Still unresolved is whether Democrats can secure Republican support for expanding the gun background check program. Sen. Charles E. Schumer (N.Y.) is working with other Democrats to find potential GOP co-sponsors for a revised bill with exceptions for firearm exchanges between family members or close friends. But talks have been hampered by disagreements about whether to establish a record-keeping system for non-commercial gun transactions.
Mark Glaze, director of Mayors Against Illegal Guns, said gun-control advocates are hoping that Sen. Tom Coburn (R-Okla.) will give what Glaze called his “hyper-conservative” stamp of approval to the background check proposal.
“That would give a lot of moderate Democrats and other Republicans some cover, which for whatever reason they feel we need, but if not we press on,” Glaze said. Of all the gun measures under consideration in the Senate, he added, universal background checks are “the biggest policy fix with the greatest public support and the most momentum.”
Nine in 10 Americans support expanding the nation’s background check program, according to a recent Washington Post-ABC News poll.
As Congress prepares to leave for a recess, the White House is quietly coordinating with advocates to ensure that they remain united in message and focus as they lobby senators of both parties who have not taken a public stand on the issue, according to people familiar with the talks.
Glaze said his group, founded by New York Mayor Michael R. Bloomberg (I), has hired several dozen field operatives and sent them to states where polling shows overwhelming support for an expanded background check program, including Arizona, Colorado, Georgia, Indiana and Nevada.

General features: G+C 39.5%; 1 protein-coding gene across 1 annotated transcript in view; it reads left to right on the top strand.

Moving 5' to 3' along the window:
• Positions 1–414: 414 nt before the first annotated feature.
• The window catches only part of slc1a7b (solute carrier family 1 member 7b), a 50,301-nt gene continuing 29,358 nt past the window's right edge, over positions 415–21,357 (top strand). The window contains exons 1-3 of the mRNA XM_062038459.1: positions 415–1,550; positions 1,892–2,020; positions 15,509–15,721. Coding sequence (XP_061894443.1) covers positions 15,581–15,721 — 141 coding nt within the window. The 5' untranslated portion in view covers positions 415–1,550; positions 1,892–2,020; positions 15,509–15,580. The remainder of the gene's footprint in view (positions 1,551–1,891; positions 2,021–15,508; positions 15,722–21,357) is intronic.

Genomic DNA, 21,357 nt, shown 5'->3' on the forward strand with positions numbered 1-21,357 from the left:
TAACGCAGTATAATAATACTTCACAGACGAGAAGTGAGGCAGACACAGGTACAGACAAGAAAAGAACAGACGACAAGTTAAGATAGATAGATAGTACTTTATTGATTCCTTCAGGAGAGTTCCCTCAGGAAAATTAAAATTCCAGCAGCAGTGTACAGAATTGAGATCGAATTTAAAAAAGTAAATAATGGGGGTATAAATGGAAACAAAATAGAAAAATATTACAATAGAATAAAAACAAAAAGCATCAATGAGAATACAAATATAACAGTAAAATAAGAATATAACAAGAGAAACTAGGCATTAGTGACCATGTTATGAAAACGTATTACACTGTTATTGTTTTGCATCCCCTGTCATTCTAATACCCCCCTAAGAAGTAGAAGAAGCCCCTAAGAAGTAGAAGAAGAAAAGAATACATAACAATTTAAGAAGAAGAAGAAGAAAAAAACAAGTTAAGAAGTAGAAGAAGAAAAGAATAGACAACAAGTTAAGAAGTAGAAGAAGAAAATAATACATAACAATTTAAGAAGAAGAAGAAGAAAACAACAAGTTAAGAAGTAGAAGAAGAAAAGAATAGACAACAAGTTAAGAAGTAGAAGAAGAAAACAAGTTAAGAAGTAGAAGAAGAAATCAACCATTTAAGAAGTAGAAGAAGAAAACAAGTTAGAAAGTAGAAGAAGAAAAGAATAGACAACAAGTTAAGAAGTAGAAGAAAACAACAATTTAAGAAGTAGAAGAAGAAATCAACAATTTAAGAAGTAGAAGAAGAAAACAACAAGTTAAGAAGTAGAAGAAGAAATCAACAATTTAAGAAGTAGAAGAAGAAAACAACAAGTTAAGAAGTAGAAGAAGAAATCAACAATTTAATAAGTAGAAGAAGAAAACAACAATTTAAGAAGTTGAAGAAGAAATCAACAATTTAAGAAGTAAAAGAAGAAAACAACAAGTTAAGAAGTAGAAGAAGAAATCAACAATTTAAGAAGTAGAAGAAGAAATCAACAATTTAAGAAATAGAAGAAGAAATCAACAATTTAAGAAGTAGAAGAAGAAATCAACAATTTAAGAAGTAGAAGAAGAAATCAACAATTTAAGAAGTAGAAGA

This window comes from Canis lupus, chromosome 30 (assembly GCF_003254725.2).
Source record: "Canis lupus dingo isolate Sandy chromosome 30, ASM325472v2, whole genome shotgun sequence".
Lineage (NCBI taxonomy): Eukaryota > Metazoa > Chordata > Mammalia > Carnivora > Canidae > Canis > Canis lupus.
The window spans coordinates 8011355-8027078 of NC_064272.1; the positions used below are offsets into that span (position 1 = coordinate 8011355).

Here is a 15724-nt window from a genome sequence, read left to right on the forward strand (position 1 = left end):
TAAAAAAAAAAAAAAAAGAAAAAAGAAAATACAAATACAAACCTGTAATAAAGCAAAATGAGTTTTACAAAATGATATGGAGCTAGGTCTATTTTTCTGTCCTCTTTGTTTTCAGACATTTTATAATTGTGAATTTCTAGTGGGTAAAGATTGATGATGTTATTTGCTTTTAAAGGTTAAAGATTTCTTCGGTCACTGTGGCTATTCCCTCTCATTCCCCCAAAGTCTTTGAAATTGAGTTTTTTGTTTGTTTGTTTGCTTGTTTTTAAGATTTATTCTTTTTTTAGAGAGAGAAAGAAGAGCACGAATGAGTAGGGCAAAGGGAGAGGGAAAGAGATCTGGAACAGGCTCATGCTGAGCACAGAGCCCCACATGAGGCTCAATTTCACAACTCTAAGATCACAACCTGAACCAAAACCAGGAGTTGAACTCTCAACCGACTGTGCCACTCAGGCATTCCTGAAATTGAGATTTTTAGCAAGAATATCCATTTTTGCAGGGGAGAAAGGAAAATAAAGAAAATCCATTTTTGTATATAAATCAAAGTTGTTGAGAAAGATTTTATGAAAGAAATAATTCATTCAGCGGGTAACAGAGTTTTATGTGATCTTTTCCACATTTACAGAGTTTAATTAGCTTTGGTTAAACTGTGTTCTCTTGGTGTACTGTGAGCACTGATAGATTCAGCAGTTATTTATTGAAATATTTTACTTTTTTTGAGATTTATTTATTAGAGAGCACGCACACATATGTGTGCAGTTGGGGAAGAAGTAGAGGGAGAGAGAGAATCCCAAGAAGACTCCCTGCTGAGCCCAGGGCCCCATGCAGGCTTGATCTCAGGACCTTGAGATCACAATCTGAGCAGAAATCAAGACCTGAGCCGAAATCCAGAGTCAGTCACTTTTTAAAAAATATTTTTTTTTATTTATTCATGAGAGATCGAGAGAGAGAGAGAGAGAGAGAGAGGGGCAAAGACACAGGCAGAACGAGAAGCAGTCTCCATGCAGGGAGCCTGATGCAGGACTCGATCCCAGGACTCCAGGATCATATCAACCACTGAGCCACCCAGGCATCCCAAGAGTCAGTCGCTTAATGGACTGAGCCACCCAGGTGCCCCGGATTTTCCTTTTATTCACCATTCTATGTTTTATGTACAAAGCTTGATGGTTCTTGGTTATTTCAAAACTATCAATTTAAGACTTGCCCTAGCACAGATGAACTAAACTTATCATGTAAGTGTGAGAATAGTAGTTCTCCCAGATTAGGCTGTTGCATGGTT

As part of its outreach, Glaze said the group plans to mobilize more than 900 mayors and hundreds of police chiefs and shooting survivors to stage events in congressional districts aimed at pressing lawmakers to support expanded background checks. The group is planning a “national day of action” on March 28 that will include petition drives, rallies and news conferences.
The objective, Glaze said, is “to pound the point home on these members that their constituents are watching, and if Congress can’t find a way to support a reform that has the support of 90 percent of the public, that’s going to be a pretty hard decision to defend.”
Separately, Organizing for America, an Obama-backed advocacy group, is planning its own day of action on March 28 to galvanize support around the gun-control proposals, a spokesman said.
Sen. Richard Blumenthal (D-Conn.), who is co-sponsoring Feinstein’s assault-weapons ban, said that personal stories from the victims of gun violence are resonating most effectively with his colleagues.
“I think we have growing momentum on our side,” he said. “Newtown was a call to action and I think we’ve made tremendous progress. Three-plus months ago, this issue was politically untouchable. This time is different.”
Aaron Blake contributed to this report.
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